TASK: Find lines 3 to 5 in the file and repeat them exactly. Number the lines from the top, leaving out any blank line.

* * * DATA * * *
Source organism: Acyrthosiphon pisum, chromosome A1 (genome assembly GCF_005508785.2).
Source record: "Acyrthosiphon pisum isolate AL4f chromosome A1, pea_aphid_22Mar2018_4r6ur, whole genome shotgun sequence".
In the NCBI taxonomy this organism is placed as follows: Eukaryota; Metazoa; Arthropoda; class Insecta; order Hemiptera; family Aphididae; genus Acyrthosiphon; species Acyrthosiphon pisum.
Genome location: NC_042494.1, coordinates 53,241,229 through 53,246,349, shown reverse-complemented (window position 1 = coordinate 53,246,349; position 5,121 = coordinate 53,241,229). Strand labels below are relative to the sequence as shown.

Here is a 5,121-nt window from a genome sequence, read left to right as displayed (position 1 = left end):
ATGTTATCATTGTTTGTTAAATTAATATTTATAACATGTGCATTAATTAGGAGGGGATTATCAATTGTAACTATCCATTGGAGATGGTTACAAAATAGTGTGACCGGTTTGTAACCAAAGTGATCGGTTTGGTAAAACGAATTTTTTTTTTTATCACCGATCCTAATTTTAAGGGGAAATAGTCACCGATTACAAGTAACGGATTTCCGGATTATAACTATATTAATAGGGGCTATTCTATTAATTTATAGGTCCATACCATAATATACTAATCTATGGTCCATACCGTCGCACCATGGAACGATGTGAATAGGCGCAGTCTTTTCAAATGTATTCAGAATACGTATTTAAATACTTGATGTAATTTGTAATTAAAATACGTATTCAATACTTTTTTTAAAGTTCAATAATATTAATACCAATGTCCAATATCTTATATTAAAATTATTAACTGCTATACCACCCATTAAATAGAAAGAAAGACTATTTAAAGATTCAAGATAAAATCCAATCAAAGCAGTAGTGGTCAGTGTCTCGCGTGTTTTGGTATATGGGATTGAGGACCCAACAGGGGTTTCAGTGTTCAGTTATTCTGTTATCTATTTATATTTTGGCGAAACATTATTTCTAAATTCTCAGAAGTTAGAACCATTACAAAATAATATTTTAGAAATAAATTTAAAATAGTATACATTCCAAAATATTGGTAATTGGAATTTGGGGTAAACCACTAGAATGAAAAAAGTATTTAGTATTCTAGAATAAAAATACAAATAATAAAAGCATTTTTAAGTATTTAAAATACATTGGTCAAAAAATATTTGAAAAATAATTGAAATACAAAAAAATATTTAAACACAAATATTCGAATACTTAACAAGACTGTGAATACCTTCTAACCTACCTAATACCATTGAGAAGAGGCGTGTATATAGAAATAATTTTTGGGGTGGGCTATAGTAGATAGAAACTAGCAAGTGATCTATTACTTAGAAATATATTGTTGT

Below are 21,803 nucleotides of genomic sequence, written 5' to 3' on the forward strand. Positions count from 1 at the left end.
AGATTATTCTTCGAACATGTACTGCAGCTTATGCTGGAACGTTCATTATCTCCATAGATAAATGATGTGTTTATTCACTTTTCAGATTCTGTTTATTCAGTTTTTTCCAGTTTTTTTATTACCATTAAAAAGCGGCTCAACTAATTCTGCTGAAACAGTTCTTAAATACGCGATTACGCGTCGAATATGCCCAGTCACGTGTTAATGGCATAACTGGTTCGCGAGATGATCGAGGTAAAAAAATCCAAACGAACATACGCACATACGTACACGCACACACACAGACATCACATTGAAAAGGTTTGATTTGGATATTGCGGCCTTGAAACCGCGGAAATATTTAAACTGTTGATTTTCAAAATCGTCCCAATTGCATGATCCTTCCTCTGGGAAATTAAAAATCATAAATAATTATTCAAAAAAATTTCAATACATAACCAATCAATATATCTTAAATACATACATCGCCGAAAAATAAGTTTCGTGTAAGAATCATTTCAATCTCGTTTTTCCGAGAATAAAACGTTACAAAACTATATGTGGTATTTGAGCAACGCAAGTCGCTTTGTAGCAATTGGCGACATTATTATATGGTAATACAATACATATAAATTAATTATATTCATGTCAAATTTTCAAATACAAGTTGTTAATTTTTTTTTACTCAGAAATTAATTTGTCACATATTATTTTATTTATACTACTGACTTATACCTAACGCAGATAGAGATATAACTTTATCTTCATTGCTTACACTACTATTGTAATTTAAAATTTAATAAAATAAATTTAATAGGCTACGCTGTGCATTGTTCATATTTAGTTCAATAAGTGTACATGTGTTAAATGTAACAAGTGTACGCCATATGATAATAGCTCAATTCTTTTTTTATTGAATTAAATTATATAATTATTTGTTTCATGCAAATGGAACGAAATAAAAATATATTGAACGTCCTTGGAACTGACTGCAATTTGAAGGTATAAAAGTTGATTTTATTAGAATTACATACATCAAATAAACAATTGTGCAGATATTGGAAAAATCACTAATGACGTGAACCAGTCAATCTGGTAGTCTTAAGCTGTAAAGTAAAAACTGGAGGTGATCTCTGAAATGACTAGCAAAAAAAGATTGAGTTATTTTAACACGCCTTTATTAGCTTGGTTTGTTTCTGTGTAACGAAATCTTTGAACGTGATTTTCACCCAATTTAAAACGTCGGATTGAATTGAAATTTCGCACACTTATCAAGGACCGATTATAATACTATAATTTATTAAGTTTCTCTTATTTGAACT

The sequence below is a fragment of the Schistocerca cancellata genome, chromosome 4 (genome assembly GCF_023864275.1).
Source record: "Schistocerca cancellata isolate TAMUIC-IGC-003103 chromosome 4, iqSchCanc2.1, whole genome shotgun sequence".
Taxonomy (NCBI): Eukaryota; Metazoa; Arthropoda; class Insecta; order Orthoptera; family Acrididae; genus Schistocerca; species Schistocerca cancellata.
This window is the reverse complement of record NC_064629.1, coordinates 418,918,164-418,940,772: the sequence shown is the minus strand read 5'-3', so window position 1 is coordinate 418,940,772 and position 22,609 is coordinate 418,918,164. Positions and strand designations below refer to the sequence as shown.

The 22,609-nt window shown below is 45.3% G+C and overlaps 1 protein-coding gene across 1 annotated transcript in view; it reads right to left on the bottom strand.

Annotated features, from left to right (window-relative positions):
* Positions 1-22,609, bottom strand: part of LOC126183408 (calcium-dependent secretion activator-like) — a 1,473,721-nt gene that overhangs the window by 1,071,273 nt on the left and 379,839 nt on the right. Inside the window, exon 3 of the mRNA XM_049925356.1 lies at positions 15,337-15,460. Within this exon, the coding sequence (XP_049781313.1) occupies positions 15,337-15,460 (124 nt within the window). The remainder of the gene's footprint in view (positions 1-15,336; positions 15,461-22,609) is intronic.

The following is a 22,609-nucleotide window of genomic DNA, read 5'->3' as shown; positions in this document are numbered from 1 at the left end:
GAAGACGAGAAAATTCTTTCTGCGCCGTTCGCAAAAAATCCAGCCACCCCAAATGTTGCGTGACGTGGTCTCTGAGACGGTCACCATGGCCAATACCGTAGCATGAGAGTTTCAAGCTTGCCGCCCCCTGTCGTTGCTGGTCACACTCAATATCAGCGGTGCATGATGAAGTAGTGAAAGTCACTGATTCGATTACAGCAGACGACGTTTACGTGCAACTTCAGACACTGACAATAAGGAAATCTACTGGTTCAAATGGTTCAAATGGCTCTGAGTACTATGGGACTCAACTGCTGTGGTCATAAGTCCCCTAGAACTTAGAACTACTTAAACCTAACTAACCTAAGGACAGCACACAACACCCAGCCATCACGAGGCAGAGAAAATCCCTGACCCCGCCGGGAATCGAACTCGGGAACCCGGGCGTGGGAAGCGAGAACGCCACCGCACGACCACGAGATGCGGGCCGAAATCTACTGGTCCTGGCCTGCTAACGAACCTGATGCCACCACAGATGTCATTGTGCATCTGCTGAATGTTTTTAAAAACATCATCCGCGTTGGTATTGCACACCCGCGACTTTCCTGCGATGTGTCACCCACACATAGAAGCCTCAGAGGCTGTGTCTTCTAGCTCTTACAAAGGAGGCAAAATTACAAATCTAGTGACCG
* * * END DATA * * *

In the NCBI taxonomy this organism is placed as follows: Eukaryota; Metazoa; Arthropoda; class Insecta; order Hemiptera; family Aphididae; genus Acyrthosiphon; species Acyrthosiphon pisum.
Genome location: NC_042494.1, coordinates 53,241,229 through 53,246,349, shown reverse-complemented (window position 1 = coordinate 53,246,349; position 5,121 = coordinate 53,241,229). Strand labels below are relative to the sequence as shown.

Here is a 5,121-nt window from a genome sequence, read left to right as displayed (position 1 = left end):